If you are looking for a market to visit in Toronto, here are our picks:
The Junction Market (2960 Dundas St. W) is a farmer’s market on the Junction Train Platform that is open 9 a.m. to 1 p.m. every Saturday. It opens on May 28 and closes on Nov. 5. This market showcases some delicious produce, but it also has extra perks that make it worth a visit. There is a kids area at the market with ukulele lessons and face painting. There are also local musicians. The Junction Night Market is held on July 16 from 7 p.m. to 10 p.m. with beer, wine, and cider for five dollars.
If you want a weekday market for some fresh food after work, the John Street Market (197 John St.) is right downtown. This market is held on Wednesdays from 3:30 to 7pm, starting on June 5 and running until Oct. 30. It is located at St. George-the-Matyr Anglican Church, which is between Queen and Dundas St. close to the AGO at Grange Park. This market facilitates the delicious Big Wheel Coffee, which is yummy to sip on while shopping for local downtown products.
Sorauren Farmer’s Market (50 Wasbash Ave.) at the Sorauren Park Fieldhouse and is located near Roncesvalles. It is run by the West-end Food Co-op, which is a community-run grocery store in Parkdale that only sells local products and produce. I personally shop at West-end Food Co-op and am a huge fan of the farmer’s market as well. The market is run year-round and alternates products weekly on Mondays. Last week, the vendors included Earth & City, a vegan dessert company and De la Terre, which makes amazing sour dough bread.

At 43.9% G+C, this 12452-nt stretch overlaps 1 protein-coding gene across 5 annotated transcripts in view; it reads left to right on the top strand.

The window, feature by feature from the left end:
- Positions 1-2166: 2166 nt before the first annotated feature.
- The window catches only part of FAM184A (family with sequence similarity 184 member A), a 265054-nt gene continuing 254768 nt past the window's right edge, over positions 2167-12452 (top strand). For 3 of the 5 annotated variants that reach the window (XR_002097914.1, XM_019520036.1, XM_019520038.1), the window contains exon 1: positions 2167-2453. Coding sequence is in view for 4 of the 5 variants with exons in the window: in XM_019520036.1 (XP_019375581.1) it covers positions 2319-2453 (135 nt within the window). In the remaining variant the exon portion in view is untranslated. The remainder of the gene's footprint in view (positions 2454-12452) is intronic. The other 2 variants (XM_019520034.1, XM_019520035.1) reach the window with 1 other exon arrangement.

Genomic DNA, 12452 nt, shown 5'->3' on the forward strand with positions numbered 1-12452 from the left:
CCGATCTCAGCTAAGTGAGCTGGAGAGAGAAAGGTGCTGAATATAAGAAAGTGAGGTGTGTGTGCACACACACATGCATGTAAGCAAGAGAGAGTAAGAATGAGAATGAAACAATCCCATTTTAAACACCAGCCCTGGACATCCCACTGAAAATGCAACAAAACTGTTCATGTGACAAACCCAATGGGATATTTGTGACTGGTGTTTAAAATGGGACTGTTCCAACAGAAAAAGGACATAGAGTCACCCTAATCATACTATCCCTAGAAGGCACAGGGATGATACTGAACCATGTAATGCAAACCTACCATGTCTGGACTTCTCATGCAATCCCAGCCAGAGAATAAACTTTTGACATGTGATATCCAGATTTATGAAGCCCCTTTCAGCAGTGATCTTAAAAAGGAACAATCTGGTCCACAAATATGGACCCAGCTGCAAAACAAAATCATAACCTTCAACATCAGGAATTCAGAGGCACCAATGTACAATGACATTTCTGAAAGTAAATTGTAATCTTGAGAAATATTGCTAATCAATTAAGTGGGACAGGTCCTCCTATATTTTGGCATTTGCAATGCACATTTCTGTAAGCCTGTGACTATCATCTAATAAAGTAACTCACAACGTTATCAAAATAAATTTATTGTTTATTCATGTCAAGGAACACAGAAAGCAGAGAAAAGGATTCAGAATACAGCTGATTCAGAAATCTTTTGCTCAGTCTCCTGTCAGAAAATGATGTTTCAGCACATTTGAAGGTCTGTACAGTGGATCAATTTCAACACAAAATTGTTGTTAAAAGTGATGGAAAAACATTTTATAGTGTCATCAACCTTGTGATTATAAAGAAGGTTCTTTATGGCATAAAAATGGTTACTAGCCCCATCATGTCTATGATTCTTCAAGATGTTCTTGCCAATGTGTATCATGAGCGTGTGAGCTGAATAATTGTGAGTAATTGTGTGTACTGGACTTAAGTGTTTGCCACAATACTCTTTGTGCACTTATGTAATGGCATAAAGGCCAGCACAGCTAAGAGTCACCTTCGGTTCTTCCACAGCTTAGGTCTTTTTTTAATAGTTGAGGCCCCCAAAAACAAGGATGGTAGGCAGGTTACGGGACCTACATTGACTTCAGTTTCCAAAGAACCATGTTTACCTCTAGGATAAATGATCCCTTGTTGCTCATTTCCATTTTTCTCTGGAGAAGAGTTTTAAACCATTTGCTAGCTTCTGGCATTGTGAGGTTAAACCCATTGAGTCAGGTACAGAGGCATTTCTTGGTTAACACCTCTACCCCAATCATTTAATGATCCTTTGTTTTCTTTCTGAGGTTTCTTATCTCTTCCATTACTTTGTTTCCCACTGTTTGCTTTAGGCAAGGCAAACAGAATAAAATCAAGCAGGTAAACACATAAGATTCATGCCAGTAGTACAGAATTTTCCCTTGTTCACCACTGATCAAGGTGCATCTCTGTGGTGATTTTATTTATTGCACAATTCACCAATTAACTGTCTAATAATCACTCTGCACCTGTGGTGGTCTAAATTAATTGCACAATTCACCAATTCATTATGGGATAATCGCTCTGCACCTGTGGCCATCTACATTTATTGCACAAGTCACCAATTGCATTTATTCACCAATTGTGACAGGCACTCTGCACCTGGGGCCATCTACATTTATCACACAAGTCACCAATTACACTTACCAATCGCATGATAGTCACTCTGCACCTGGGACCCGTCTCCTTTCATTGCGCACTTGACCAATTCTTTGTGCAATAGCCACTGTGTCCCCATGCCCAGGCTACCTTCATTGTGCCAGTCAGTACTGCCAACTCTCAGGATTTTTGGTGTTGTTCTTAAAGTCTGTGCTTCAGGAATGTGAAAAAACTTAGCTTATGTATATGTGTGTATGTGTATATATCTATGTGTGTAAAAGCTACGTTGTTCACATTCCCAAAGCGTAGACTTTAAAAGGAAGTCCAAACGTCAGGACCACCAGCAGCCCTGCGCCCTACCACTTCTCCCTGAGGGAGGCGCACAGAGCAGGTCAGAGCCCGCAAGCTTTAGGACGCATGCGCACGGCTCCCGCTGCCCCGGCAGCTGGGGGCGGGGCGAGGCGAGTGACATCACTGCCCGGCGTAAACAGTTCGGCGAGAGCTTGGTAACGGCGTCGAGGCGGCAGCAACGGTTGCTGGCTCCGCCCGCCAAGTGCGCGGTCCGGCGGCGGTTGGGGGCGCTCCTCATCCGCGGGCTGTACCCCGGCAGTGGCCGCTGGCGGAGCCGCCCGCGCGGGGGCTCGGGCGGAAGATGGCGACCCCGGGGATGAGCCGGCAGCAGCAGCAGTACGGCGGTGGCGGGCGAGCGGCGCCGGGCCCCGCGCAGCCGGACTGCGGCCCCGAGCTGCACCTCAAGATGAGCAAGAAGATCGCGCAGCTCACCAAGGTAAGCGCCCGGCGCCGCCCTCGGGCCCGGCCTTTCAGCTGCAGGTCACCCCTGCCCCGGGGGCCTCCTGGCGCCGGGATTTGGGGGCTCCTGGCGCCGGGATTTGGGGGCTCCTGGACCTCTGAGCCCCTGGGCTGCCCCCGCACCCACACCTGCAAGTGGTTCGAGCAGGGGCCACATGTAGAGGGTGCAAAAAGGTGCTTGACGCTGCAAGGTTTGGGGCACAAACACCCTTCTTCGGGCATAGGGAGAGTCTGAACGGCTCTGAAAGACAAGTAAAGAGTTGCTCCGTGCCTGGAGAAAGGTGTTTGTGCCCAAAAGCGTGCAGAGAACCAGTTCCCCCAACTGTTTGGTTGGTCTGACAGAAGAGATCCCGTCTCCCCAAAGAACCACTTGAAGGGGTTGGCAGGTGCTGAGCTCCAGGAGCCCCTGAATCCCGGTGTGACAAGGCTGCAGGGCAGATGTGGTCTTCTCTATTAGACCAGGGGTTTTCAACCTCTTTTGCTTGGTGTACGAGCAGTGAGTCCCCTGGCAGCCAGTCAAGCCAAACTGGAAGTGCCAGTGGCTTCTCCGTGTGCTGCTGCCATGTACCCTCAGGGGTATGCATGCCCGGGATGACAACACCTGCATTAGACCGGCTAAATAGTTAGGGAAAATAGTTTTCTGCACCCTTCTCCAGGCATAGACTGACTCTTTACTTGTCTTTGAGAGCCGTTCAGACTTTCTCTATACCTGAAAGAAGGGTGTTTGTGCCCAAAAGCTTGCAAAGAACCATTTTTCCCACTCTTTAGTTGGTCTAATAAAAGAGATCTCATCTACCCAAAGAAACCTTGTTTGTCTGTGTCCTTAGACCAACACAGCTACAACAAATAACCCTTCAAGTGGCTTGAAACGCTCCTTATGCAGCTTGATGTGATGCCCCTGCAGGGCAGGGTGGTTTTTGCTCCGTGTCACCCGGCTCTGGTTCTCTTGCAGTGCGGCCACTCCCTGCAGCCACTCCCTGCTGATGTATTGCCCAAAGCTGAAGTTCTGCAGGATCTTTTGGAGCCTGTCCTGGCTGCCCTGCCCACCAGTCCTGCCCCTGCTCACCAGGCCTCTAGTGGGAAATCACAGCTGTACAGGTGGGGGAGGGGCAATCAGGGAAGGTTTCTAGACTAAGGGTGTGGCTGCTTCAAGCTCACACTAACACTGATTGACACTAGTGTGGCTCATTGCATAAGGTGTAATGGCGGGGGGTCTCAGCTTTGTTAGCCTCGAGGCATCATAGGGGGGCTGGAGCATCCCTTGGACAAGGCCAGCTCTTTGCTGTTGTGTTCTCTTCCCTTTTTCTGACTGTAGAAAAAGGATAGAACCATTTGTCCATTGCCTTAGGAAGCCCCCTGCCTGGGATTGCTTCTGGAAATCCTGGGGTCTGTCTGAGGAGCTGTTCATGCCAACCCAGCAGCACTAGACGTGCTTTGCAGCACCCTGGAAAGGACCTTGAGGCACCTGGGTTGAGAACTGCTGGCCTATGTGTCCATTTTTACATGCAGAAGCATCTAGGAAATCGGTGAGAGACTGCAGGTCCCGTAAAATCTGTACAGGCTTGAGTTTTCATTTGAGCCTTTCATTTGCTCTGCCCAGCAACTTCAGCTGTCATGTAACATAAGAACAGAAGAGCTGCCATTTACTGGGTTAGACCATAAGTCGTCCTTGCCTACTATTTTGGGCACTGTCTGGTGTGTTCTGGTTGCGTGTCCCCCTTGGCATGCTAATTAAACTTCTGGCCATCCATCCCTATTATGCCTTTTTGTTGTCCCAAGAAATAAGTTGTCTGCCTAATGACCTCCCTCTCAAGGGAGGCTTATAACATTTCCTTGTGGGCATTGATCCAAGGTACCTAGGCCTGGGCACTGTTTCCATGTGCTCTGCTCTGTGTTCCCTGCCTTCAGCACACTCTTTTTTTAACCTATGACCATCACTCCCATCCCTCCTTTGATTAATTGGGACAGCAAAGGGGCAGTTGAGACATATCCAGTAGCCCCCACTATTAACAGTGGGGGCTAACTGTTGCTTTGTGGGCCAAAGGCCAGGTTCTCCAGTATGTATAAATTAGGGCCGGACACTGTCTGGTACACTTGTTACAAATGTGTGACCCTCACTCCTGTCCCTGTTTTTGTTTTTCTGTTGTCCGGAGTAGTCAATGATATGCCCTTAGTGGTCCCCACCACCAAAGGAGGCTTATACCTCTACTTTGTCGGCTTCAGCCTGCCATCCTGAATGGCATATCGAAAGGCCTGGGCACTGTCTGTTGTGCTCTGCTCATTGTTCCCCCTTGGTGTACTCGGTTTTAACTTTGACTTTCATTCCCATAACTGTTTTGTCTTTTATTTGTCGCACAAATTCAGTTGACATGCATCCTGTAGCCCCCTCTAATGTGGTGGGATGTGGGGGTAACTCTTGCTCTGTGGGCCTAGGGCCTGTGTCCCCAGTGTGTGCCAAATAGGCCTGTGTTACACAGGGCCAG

Trinity Bellwoods becomes a happening place in the summertime with families and friends dotting the inner-city park. Trinity Bellwoods Farmer’s Market (790 Queen St. W) is a large outdoor market that is very popular with hot downtown vendors. The market runs on Tuesday from 3 p.m. to 7 p.m, from May 3 to Nov. 1. The farmer’s market becomes a place for celebration with music and kids as well as delicious local food.
If ever there was a king of markets, St. Lawrence Market North (92 Front St. E) would have the reigning title. It opened in 1803 and is widely considered the best in the city. This market is permanent and is open every day of the week except Sunday. The best day to go is on a Saturday morning and it is open from 5 a.m. to 2 p.m. St. Lawrence has several artisans, great local produce, and amazing bagels (with vegan cream cheese). The North Market Redevelopment, the original location of the market, is in its second phase of construction and still has several steps until its completion. But never fear, they opened up a replacement dome to keep everyone in business.
What is your favourite farmer’s market in Toronto? Let us know in the comments below.